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Singapore, Germany forge stronger ties to bolster supply chains

South Korea under greater pressure to reduce dependency on China

Singapore`s Prime Minister Lee Hsien Loong, right, shakes hands with German Chancellor Olaf Scholz at a joint press conference held in Singapore on Monday. (Prime Minister`s Office Singapore)
Singapore`s Prime Minister Lee Hsien Loong, right, shakes hands with German Chancellor Olaf Scholz at a joint press conference held in Singapore on Monday. (Prime Minister`s Office Singapore)
SINGAPORE -- Germany and Singapore bolstered their partnership for supply chain diversification, stressing pipeline expansion instead of decoupling with China.

The move comes as the European Union member nation, among many other key economies, has been burdened with the task of cutting back their reliance on China.

“Reducing risky, one-sided dependencies when it comes to certain raw materials or critical technologies will play an important role in the National Security Strategy that we are currently working on,” German Chancellor Olaf Scholz said Monday, in a speech at the 17th Asia-Pacific Conference of German Business held in Singapore.

“Our view of the matter is clear: The best way to achieve more resilient supply chains is to diversify our trade relations,” he added.

Scholz’s remarks are in line with his meeting with Singapore’s Prime Minister Lee Hsien Loong held the same day. Through the meeting, both countries endorsed a joint declaration to strengthen their partnership in achieving sustainable and green development.

Scholz, in his speech at the conference, also warned that “decoupling” from a trade partner such as China could result in protectionism.

“Diversification, however, doesn’t mean decoupling,” he said.

“That difference matters at a time when concepts such as near-shoring, deglobalization and self-sufficiency are gaining traction. Often these ideas are nothing but protectionism in disguise -- and protectionism leads nowhere.”

German business leaders echoed Scholz, with Siemens CEO Roland Busch highlighting that amicable ties with China is a crucial key to achieve net-zero goals and supply chain diversification.

“Without China there will be no way to meet our targets to reduce temperature,” Busch said in a welcoming speech that kicked off the two-day conference on Sunday.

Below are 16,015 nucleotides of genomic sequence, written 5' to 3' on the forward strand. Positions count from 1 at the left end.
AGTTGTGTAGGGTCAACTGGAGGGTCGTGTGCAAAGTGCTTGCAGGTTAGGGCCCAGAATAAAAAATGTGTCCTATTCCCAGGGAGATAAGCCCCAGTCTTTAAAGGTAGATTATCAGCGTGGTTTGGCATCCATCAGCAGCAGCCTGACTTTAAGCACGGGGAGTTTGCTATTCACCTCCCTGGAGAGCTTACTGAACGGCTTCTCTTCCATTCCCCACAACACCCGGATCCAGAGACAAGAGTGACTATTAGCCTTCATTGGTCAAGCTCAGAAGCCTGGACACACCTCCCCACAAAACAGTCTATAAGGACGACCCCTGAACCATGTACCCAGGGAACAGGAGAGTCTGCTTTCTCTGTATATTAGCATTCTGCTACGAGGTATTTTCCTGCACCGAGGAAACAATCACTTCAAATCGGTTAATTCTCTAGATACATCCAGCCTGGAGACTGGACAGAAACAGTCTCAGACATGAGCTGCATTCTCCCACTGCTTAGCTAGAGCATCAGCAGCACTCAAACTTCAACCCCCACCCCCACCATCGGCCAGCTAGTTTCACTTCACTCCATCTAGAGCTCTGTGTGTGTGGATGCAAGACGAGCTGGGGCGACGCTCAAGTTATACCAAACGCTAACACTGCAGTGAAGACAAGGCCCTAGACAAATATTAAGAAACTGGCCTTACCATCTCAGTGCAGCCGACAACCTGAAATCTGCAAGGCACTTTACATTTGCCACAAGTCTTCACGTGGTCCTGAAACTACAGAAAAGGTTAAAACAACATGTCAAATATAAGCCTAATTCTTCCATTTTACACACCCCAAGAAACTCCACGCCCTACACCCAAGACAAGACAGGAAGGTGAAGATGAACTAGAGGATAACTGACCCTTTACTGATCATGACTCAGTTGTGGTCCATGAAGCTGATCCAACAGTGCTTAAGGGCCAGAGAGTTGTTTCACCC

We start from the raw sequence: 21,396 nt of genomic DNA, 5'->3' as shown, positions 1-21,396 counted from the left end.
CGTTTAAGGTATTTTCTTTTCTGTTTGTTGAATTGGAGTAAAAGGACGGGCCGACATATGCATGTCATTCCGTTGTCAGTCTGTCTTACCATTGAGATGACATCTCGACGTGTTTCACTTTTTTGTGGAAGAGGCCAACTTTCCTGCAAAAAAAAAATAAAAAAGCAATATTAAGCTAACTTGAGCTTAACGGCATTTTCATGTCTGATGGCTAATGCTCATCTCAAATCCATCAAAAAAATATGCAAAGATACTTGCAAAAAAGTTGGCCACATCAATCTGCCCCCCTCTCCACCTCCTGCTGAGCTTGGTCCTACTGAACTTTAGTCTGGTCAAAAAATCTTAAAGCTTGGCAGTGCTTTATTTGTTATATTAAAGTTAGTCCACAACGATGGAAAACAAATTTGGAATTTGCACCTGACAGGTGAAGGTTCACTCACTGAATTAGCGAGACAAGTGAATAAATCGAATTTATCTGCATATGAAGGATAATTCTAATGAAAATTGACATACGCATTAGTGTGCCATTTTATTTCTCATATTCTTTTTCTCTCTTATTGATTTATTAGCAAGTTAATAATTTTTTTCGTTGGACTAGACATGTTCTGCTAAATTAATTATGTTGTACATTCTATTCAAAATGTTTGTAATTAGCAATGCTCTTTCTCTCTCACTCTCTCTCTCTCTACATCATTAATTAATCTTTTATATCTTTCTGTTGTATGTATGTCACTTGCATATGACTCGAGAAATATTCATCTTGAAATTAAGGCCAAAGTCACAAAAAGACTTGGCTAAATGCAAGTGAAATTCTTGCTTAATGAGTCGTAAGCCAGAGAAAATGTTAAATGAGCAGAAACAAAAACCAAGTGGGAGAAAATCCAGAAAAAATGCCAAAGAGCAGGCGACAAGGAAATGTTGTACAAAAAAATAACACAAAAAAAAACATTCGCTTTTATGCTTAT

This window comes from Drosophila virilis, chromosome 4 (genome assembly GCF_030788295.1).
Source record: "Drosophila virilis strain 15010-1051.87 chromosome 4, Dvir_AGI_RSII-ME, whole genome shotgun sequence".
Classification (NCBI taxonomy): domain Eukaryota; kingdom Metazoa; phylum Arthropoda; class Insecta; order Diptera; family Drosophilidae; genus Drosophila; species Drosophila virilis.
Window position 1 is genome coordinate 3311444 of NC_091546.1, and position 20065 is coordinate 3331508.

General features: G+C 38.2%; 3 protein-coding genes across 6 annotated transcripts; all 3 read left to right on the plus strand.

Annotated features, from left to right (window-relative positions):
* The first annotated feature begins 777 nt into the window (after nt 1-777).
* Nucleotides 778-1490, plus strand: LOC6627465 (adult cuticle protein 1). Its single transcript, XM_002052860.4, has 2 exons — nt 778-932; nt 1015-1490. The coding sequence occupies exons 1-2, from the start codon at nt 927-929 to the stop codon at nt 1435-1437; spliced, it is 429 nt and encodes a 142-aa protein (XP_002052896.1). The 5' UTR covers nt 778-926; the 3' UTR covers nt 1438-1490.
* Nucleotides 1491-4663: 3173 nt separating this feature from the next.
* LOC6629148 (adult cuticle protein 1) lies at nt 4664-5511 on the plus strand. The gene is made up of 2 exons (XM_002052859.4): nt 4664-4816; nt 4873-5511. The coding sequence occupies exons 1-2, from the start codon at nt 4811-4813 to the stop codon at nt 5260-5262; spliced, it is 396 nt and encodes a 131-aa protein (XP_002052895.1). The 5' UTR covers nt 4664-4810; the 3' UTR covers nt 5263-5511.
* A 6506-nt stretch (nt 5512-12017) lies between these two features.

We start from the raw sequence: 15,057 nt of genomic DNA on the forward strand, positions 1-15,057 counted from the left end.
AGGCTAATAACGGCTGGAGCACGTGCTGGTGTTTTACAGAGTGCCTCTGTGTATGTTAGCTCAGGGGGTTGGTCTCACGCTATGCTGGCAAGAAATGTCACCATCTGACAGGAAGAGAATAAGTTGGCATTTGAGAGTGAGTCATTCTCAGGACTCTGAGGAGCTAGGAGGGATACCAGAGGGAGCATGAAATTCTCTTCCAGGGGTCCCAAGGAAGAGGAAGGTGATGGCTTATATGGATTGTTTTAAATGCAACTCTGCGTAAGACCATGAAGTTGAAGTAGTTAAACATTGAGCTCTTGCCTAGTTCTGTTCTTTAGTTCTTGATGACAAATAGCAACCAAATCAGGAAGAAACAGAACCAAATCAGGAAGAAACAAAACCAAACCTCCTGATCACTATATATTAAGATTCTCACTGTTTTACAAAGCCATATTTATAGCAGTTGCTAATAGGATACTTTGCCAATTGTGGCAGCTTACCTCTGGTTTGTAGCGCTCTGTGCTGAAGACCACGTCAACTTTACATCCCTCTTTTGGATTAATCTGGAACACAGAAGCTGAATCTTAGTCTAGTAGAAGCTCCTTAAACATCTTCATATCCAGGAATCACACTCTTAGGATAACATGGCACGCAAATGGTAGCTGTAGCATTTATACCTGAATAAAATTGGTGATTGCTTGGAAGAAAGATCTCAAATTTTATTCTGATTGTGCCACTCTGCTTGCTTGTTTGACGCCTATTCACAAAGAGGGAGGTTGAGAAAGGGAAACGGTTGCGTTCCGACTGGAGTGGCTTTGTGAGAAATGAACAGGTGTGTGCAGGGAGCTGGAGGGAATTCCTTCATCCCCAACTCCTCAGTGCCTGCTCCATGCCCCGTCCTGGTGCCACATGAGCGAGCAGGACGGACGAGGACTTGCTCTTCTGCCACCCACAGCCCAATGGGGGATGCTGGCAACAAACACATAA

“The Ukraine issue has demonstrated how difficult and how painful it is when there is too much dependence on one source and certain supplies. We made it very clear that it's not about leaving China or not doing business there. … China is doing the same: They're also diversifying and securing their supply chains,” he added.

Busch was part of the economic delegation that visited China with Scholz early this month. Scholz was the first among the G-7 leaders to meet with Chinese President Xi Jinping since the COVID-19 pandemic broke out in 2020.

South Korea's China dilemma

South Korea has arrived at a crucial time of balancing out its trade ties with the US and China, its oldest ally and the largest trading partner, respectively, according to local experts.

In his first summit with the Chinese leader at G-20 in Bali, Indonesia, Tuesday, President Yoon Suk-yeol stressed that his government’s newly disclosed Indo-Pacific strategy is not meant to exclude China. The strategy had prompted speculation that South Korea is aligning itself closer with the US.

“Korea’s dialogue channel with China had been cut off for some three years now,” said Choo Jae-woo, a professor of Chinese foreign policy at Kyung Hee University.

“The latest summit that laid out the foundation for a fresh dialogue channel is likely to accelerate the pace of free trade agreement talks and other economic negotiation between the two countries.”

On the other hand, the US has been luring South Korea to join the "Chip 4" alliance alongside Japan and Taiwan, which aims to reshape the supply chain of semiconductors among like-minded countries.

"With the recent release of the joint statement among leaders of South Korea, US and Japan in Phnom Penh shaping up the Korea-US cooperation, China is likely to take issue with the partnership if it poses as a real threat to them," Park Won-gon, an international studies professor at Ewha Womans University said.

Meanwhile, Singapore’s Deputy Prime Minister Lawrence Wong said it would greet South Korea with open arms in forging a tighter economic partnership.

“No country wants to be in a position to choose sides between China and the US,” Wong said at the conference.

“This means keeping the region open, inclusive and connected to the world, welcoming major partners such as the EU, Japan, South Korea or India to build stakes and create a web of interdependencies and fostering conditions for major powers to have overlapping circles of friends.”

(mkjung@heraldcorp.com)

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